In Actions and Bonds we use a series of conventions and definitions to make the description of the certificates and their state of conservation more transparent and homogeneous.
State of conservation
The international system for assessing the state of conservation of certificates distinguishes 6 grades and refers only to the title and not to the coupons:
UNC (Uncirculated): As if it had just left the press, without any lack, fold or mark.
EF (Extremely Fine): In almost perfect condition, with signs of having been manipulated almost imperceptible.
VF (Very Fine): With slight signs of use such as folds, deterioration at the edges, small discolorations, …
F (Fine): Evident signs of manipulation such as pronounced bends, small parts absent at the edges, some stain, …
VG (Very Good): really damaged, many folds, missing important parts, etc …
G (Good): poor state of preservation.
Normally the certificates have been canceled. The forms of cancellation are varied and can be through one or several stamps, with holes, written by hand, … We follow the below convention:
NC (Not Canceled): No Cancel
PC (Pen Canceled): Canceled manually with some inscription on the title
PIH (Pin Holes): Small holes forming the word ‘Canceled’ or similar
PUH (Punch Holes): One or several perforations
SC (Stamp Canceled): Canceled by stamps stamped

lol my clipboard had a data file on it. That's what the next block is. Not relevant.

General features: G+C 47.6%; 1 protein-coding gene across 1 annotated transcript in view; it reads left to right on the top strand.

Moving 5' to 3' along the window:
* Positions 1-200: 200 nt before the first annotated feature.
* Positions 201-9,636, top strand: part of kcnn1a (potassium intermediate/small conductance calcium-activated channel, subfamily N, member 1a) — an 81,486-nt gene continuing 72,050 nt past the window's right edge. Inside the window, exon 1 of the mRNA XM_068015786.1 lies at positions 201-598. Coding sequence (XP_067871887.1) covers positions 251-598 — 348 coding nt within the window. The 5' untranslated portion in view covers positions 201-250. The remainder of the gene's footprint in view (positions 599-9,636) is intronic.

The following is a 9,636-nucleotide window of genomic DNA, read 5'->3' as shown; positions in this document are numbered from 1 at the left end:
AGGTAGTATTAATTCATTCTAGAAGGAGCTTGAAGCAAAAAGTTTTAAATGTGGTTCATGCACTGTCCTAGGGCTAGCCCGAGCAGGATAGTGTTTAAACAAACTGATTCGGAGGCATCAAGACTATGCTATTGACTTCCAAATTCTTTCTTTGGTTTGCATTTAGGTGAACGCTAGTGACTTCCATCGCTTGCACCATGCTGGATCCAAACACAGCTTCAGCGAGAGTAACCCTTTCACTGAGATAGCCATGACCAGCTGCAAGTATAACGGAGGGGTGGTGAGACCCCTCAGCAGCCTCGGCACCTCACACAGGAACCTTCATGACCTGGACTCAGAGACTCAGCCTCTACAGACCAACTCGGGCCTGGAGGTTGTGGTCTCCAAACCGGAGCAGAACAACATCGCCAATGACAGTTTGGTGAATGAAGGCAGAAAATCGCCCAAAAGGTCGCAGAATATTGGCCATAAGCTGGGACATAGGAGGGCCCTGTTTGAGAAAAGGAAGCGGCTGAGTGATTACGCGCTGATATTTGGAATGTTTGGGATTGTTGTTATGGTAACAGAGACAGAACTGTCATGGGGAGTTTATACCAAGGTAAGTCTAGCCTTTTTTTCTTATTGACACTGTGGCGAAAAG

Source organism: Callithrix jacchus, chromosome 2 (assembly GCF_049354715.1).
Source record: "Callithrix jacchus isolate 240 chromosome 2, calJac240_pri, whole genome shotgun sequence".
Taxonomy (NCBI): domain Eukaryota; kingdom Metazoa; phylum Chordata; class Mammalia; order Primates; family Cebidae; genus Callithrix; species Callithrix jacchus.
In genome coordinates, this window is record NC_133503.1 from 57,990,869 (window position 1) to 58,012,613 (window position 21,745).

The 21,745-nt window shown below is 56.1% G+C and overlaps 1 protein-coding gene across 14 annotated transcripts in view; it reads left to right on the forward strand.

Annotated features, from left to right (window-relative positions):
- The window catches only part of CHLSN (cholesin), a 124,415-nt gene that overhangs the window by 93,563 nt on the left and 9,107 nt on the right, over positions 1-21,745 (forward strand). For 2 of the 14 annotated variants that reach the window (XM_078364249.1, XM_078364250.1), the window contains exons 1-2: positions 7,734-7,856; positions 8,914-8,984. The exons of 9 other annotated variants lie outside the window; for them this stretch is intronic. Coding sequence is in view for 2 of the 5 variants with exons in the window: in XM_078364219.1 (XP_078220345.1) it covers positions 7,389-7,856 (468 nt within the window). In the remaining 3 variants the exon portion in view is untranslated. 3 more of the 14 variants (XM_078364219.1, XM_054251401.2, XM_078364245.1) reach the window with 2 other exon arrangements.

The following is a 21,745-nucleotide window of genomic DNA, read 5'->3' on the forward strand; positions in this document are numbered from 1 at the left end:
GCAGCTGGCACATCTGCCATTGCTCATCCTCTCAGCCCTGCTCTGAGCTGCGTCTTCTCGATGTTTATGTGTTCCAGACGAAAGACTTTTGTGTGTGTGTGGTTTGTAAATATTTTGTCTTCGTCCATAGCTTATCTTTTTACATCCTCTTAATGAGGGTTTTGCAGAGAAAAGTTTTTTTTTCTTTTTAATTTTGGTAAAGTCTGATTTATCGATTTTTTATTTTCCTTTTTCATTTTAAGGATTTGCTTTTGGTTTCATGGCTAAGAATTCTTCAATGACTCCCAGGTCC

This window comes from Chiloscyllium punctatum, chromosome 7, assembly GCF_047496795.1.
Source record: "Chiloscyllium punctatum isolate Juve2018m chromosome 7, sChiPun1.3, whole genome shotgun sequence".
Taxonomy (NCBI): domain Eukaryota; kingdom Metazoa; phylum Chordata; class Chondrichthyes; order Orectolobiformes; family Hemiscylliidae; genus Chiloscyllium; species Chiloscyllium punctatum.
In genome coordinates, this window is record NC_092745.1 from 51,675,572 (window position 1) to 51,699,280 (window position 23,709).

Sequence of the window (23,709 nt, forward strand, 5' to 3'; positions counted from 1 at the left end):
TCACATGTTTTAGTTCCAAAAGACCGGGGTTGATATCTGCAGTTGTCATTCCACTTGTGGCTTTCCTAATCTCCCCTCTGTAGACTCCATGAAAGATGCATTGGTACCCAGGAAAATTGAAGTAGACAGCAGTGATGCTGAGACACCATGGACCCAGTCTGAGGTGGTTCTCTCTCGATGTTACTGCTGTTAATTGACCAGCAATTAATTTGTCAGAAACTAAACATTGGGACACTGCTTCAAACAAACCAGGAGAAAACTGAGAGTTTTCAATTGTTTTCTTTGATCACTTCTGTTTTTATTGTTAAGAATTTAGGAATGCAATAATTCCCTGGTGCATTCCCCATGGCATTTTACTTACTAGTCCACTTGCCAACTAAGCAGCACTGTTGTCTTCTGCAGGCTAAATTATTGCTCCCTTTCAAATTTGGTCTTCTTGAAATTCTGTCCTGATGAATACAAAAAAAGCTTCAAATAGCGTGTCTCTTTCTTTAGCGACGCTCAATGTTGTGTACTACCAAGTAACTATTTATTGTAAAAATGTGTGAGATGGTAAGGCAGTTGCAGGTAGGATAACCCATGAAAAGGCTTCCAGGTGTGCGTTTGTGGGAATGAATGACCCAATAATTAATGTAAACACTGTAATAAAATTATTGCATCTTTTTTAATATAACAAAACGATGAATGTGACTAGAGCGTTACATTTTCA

STC (Strip Canceled): Canceled with large parallel lines stamped or drawn
Here are three examples of canceled certificates PIH (Pin Holes), PUH (Punch Holes) and SC (Stamp Canceled)
Although the best description is the photos of the certificate, we include some conventions:
DD: Very Decorated
ND: Not decorated
VV: Several Vignettes
V: A Vignette
FD: Background decorated with image
MD: Decorated Frame
MDV: Frame Decorated with Vignettes
For example, a certificate of the Compagnie du Lubilash of 1949 would be defined as DD-V-FD-MD
The measurements are expressed in centimeters and both, for the share itself, and the for full certificate with coupons.
TITRE créé après le 6-10-1944
After the Second World War and the liberation of Belgium in September 1944, the finance minister in exile in London, Camile Gutt, carried out a series of measures to try to stop the super inflation caused during the war and to persecute those who they had benefited from collaborationism with the Nazi regime. By decree of October 6, 1944 all bank accounts and financial assets were blocked.
All bearer shares had to be replaced and reprinted in a different color with the caption “Titre créé après le 6 octobre 1944”, with some exceptions such as shares of little value or those of religious or charitable organizations. The foreign shares were not excluded and the legitimate ownership of such shares had to be verified by the Belgian-Luxembourg Exchange Institute or a bank acting on their behalf, which added a certification seal. The latter also applied to Belgian stocks as an alternative to their re-printing.
A decree of January 17, 1949, annulled all certificates that were not properly marked and another decree of April 1949 required that all new issued shares should be approved by the Title Verification Committee.
Therefore, although it is difficult to determine the exact date, it can be presumed that the titles re-printed due to these measures were after October 6, 1944 and before January 17, 1949.
An example is the actions of the Kilo-Moto Mines, with the legend at the top: